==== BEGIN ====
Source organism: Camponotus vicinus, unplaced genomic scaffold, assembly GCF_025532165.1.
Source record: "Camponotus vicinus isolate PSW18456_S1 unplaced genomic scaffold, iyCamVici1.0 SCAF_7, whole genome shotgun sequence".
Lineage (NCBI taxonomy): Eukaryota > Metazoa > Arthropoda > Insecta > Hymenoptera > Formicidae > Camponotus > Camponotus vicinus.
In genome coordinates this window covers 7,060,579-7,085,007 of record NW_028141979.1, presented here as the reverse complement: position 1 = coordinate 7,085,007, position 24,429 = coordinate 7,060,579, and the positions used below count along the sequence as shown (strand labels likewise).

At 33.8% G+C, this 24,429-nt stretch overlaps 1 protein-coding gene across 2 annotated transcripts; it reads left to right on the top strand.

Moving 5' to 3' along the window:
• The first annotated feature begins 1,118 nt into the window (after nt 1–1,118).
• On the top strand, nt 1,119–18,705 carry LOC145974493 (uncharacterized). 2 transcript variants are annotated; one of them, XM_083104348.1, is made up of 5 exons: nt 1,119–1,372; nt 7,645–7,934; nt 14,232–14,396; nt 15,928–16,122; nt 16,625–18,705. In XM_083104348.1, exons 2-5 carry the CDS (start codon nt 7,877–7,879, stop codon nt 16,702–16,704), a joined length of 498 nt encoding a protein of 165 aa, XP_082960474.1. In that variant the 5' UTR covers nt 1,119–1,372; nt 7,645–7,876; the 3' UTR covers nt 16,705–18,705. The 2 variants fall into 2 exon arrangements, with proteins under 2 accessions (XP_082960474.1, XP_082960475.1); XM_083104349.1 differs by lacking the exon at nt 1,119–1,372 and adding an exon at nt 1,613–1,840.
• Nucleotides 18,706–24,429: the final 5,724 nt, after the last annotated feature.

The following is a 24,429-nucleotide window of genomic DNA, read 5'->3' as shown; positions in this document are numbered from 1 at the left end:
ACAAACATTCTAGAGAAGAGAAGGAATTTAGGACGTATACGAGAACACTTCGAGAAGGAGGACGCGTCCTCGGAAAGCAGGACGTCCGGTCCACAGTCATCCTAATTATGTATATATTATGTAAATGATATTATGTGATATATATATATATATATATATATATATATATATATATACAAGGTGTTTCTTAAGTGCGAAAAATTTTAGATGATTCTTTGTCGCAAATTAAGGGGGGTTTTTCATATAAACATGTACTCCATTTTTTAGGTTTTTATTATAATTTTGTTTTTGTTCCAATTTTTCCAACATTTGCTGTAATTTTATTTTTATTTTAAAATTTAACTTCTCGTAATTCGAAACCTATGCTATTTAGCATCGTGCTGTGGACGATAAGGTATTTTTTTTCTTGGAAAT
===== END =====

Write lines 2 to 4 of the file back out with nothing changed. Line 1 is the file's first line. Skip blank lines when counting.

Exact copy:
Source record: "Camponotus vicinus isolate PSW18456_S1 unplaced genomic scaffold, iyCamVici1.0 SCAF_7, whole genome shotgun sequence".
Lineage (NCBI taxonomy): Eukaryota > Metazoa > Arthropoda > Insecta > Hymenoptera > Formicidae > Camponotus > Camponotus vicinus.
In genome coordinates this window covers 7,060,579-7,085,007 of record NW_028141979.1, presented here as the reverse complement: position 1 = coordinate 7,085,007, position 24,429 = coordinate 7,060,579, and the positions used below count along the sequence as shown (strand labels likewise).